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I.T. Manager as Champion March 24, 2007

Posted by Matsu in Business, Information Technology, Management.

The best managers do many things right. One of the things they do right is understand their role as champion for their department. The main reason to champion the department is to make sure your staff has the resources they need by communicating those needs to upper management. It almost doesn’t matter how you do in hiring the best people if you don’t give them what they need to do the job well.

cham·pi·on (noun)

1. a person who or team that competes in and wins a contest, competition, or tournament

2. something, for example, an animal or plant, that wins first place in a show

3. somebody who defends, supports, or promotes a person or cause

4. somebody who exemplifies excellence or achievement

5. a hero or warrior, especially a knight who fights in behalf or or in defense of a monarch (archaic or literary)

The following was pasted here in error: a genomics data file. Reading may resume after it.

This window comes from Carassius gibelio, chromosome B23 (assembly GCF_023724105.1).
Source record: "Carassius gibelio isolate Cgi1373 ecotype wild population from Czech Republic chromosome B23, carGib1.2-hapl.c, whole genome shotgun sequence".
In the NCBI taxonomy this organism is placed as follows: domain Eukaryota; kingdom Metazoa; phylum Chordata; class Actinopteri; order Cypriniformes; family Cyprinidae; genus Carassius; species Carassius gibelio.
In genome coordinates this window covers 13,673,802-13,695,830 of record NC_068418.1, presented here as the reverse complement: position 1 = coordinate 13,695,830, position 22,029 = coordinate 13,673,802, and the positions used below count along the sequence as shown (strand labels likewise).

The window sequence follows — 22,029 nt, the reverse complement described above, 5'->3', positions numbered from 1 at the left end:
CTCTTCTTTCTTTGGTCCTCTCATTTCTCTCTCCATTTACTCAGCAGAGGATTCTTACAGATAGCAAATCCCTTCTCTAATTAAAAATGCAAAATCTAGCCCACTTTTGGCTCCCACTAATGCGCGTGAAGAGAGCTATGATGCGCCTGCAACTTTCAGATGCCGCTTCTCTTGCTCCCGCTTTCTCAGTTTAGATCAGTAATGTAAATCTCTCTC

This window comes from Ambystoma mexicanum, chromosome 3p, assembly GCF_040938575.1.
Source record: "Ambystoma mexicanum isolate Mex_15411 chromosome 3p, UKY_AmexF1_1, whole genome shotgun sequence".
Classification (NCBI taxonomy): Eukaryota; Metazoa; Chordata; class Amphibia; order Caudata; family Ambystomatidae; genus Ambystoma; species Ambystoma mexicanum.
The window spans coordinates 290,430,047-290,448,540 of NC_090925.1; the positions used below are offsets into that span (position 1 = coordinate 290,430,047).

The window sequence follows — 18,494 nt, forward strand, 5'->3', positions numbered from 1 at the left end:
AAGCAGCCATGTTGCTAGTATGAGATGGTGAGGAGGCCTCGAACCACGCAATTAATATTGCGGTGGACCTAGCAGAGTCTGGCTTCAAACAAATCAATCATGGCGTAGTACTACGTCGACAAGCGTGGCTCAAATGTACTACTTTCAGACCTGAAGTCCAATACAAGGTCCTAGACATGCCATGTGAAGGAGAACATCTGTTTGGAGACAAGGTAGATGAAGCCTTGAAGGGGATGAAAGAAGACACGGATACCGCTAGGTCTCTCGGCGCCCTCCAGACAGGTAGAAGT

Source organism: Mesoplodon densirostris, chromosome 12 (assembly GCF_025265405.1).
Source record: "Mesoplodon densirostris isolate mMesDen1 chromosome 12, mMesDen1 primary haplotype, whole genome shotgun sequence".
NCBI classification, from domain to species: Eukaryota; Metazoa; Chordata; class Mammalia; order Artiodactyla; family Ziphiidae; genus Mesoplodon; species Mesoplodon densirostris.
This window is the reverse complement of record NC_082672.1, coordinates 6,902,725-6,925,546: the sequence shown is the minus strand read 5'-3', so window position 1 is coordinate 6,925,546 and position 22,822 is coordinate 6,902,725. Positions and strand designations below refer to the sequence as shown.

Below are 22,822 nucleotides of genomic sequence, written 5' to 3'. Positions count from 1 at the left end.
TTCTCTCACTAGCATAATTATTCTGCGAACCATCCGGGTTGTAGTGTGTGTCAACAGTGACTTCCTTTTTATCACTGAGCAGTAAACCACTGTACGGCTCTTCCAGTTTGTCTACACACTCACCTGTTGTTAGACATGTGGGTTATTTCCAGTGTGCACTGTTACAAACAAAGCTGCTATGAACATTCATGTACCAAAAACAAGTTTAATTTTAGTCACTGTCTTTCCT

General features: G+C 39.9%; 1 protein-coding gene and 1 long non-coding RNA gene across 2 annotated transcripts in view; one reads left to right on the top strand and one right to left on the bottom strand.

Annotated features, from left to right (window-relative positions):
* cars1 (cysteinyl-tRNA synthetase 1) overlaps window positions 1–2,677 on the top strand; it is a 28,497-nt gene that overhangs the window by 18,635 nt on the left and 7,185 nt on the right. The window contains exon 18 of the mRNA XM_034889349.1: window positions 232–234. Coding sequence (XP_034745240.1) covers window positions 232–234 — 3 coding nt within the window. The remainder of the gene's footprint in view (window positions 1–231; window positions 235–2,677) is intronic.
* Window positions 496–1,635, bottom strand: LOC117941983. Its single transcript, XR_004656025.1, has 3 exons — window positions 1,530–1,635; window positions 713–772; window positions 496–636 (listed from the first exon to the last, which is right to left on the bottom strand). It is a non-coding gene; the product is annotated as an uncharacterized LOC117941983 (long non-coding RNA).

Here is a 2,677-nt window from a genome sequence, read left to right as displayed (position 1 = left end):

Being a champion means getting the right resources for the department. Not just the usual budget items like equipment (hardware, software) and data communications (networking, Internet, servers, phones), or office and work space, but also professional development (books, training, conferences) and opportunities to be better connected to the organization where they work.

Another way to be a champion is to protect the department from unfair or incorrect criticism. There are times that misinformation about your department can find its way through an organization and the manager’s job is to set the record straight when it happens. Now, that is not the same as being defensive or making excuses.

If there is accurate criticism of your department, you need to deal with it and learn from it, not attack the person who is the source of the criticism. Listen to the critic and work with them to address the problem. If you handle it well, you may gain a supporter that knows you are working in the best interest of the organization (you are working towards the best interests of the organization, aren’t you?).

Finally, the best managers champion a vision and set the direction for the department and then get out of the way. After all, if you have hired the right people and provided the right resources, then you need to get out of the way and let them do their job. When they do well, it becomes your job to inform upper management of their progress and success.



1. Moose - March 26, 2007


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